Why ‘Woke’ People Need to ‘Grow Up’
When it comes to consciousness studies, there are many systems you can use as a lens to organize and develop your understanding of the different states of consciousness available.
And states of consciousness are the goal people are after—sometimes the only goal in their spiritual pursuit.
Have you ever wondered why people who seem to be able to achieve a high state of consciousness can still be assholes? This is because simply pursuing a state of consciousness doesn’t take into account one’s worldview, perspective, and fundamental life orientation. Ken Wilbur in his latest book The Religion of Tomorrow calls this a ‘stage’ of ‘growing up’ as opposed to a ‘state’ of ‘waking up.’
You may be pursuing a state of consciousness from a very egotistical or biased view. Or from a place of wanting more power, money, sex, whatever. Have you ever known anyone who can experience or attain a high state of consciousness but is still racist, homophobic, or bigoted in their worldview?
Not only do these people exist, the world has numerous examples of whole traditions that are still misogynistic, homophobic, or racist. For example, the Theravada Buddhist tradition makes a clear distinction between what and how male and female contemplatives can practice. If you study in one of their temples like I have, you’ll notice that the women are kept very separate from the men, and they do drastically different tasks as well (like cleaning, cooking, and washing).
Of course, each tradition has very good reasons for doing this. In fact, there are important energetic differences between a male and female-bodied person. So, I’m not saying the whole Theravada Buddhist religion is misogynistic, I’m saying in my two-week observation of it, as an outsider, non-practitioner, with little context (including language) ONE ANGLE of it looked pretty misogynistic.
I say this with the deepest respect for my meditation teacher, the abbot of the monastery there.
How can this be?
If you follow Ken Wilbur’s writing on consciousness studies, he provides a fairly comprehensive explanation. I won’t try to summarize Ken Wilbur’s life work in one blog post, but for our purposes here it’s helpful to look at the difference between ‘states’ of ‘waking up’ and ‘stages’ of ‘growing up’ in consciousness studies.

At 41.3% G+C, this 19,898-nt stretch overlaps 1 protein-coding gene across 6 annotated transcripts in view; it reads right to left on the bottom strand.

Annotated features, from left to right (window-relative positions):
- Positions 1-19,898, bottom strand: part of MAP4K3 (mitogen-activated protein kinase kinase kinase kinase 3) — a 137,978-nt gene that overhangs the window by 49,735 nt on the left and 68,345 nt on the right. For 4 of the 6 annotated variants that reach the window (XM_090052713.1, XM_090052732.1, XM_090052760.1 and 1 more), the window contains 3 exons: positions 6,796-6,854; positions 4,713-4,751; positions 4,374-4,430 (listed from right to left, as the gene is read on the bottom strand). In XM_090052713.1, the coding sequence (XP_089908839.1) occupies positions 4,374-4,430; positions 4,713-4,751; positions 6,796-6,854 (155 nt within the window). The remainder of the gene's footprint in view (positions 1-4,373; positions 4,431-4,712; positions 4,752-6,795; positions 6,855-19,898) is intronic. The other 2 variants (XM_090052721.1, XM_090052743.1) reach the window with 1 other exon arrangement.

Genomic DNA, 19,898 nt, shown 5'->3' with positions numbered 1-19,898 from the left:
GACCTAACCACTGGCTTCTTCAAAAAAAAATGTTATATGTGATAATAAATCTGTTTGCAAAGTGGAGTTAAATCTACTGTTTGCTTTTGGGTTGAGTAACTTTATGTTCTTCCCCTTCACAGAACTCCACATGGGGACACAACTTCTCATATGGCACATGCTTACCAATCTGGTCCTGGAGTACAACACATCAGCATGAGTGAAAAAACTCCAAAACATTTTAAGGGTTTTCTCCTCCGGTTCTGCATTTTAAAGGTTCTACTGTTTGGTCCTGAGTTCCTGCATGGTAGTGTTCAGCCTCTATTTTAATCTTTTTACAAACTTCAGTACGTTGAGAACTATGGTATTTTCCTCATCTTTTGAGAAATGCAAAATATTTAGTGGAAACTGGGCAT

Stages are like points of view, a way of seeing the world. Regardless of your stage, you can achieve a very high state of consciousness, it may just be limited by the point of view or perspective of your stage. For example, if your stage believes the gods are wrathful and vindictive, then all thunderstorms may seem like an angry message from the gods above.
Wilbur’s book Integral Psychology charts over a hundred different developmental modes or stages of ‘Growing Up’ that are used by developmental psychologists, spiritual traditions, and other authorities the world over.
States are simplified into four states: gross / subtle / causal / non-dual (dreamless). As you continue to dive deeper into meditation or dream-states you lose consciousness of manifest reality and rise into higher states of being that are not identified by any dualistic experience, but rather, an experience of oneness/Unity.
The problem arises when you achieve a high state of consciousness, but from a lower stage of consciousness, and you view your experience through the lens of that stage/perspective. So even if you’ve lived a perfect life in relation to the gods, and have achieved a high state of connection with them, well, you may become really confused when someone implies ‘them’ is actually ‘one’ god, a unity.
‘Wake Up’ AND ‘Grow Up’
The best perspective we will ever achieve on certain traditions and practices may be from the outside. Details of these systems, especially if they’re secret and reserved for the initiated, may never be revealed to us—and you can see by its fruits that the Theravada tradition, again just as an example in this case, was wildly successful in shepherding many generations of contemplatives through important breakthroughs in states of consciousness, so it’s clear they served an important purpose in human evolution.
But the question remains, do they still? Is this ‘stage’ of growth still relevant to our journey? Or rather, a better question, how do you know when you’ve moved beyond one stage to the next?
If you truly want to develop your consciousness, you must both ‘wake up’ and ‘grow up.’
You can explore that with the next guru you meet who doesn’t treat men and women, different racial groups, or sexual orientations equitably.
I for one would rather be in a stage of growth that honors all aspects of the identities of my sisters and brothers on the path to enlightenment. Unity with God is, after all, a birthright of ALL people, right?